Use SomebodyToday's Tune:
I don't really keep this a secret, but in case you weren't aware: I watch YA discussions pretty closely. Mostly because I'm intensely interested in the genre, but also because I write it, and keeping an ear to the ground on your potential future career is generally considered an intelligent thing to do.
There's something I've seen come up in discussions from agents and editors pretty regularly, and I thought I'd bring it to the table.
Here it is: the Juno-esque sarcastic teen girl voice is getting way old. Some feel the voice is just too common -- it seems aspiring YA writers tend to fall back on it as the "expected" voice for a teenage character. Others feel it's an unrealistic voice. Yes, teens can be sarcastic, but the cynical, lightning-quick quips sound scripted, not real. They're more jaded 20-something and less teenager.
Okay, so, yikes. What does this mean for YA writers? Do we need to reel in the sarcasm and make sure our characters don't sound like we pulled them out of the Dawson's Creek pilot? (Aside: seriously NO ONE TALKS LIKE THIIIIIISSS but I still totally loved that show, not going to lie.) Does this mean we have to nix witty dialogue? ALL THE SADFACES.
My take: yes and no. Yes, I think there is definitely a valid point in the opinion that the Juno-style is overdone and trying too hard. Part of the teenage experience is that they can't always think of the scathing quip at just the right moment, even if they'd like to. And the appreciation of sarcasm and dry wit does have a limit. If we're too heavy-handed with it, it grates.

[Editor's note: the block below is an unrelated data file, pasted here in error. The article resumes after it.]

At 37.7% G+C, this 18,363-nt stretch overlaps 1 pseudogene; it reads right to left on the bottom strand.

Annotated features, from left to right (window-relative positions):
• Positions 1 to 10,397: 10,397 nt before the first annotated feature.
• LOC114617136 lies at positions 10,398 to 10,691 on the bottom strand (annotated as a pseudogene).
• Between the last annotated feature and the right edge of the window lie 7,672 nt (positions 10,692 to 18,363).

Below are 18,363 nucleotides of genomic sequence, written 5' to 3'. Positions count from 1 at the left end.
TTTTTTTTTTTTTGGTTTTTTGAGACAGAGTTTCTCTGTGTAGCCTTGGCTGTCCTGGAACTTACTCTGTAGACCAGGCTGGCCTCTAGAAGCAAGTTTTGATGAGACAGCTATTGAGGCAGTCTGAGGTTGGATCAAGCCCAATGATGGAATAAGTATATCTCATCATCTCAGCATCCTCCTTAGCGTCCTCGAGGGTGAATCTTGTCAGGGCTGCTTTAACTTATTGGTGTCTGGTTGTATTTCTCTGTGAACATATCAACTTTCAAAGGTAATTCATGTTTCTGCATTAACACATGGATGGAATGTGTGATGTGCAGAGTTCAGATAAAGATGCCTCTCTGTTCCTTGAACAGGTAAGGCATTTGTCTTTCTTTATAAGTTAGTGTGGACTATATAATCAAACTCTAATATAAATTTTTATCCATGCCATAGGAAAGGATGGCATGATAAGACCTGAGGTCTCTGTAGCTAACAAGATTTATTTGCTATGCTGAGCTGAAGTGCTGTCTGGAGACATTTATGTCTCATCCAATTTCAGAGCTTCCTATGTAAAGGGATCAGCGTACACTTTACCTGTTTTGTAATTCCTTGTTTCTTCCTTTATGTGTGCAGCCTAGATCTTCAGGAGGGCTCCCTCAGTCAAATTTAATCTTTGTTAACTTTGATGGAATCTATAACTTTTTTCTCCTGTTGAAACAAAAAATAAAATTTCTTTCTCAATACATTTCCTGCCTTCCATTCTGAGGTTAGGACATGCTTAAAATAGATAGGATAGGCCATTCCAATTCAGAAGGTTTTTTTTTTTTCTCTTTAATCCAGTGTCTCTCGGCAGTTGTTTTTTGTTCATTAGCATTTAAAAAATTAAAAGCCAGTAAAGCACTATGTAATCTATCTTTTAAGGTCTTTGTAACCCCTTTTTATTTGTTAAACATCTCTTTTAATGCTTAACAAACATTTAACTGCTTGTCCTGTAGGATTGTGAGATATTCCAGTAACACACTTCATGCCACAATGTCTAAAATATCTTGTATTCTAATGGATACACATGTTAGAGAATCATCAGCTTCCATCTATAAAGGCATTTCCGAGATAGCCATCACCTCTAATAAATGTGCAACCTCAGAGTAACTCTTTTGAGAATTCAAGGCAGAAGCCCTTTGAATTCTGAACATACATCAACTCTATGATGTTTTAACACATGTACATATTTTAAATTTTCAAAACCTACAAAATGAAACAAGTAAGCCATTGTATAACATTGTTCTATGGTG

But does this mean no sarcasm or wittiness at all? I definitely wouldn't take it to that extreme. We just have to learn 1.) moderation and 2.) how to explore different voices. Every teen character doesn't need to be a whipcrack smartass who views everything through the I Am So Worldly And Jaded At Sixteen filter. The issue with this voice is that it's just too cool. It's almost a throwback to not making your character perfect: don't make them the perfectly confident superior kid who has a comeback for everything.
Let them stumble. Let them get embarrassed and stressed and pissed off and tongue-tied and awkward. Don't try to make them into a polished, witty adult-in-a-teen-body. Doing so causes you to miss out on one of the core tenants of teenagerdom: we had no idea what the hell we were doing. Talking back and being a smartass were defense mechanisms, not our core personality.
Characters, not caricatures. Something we'd all do well to keep in mind.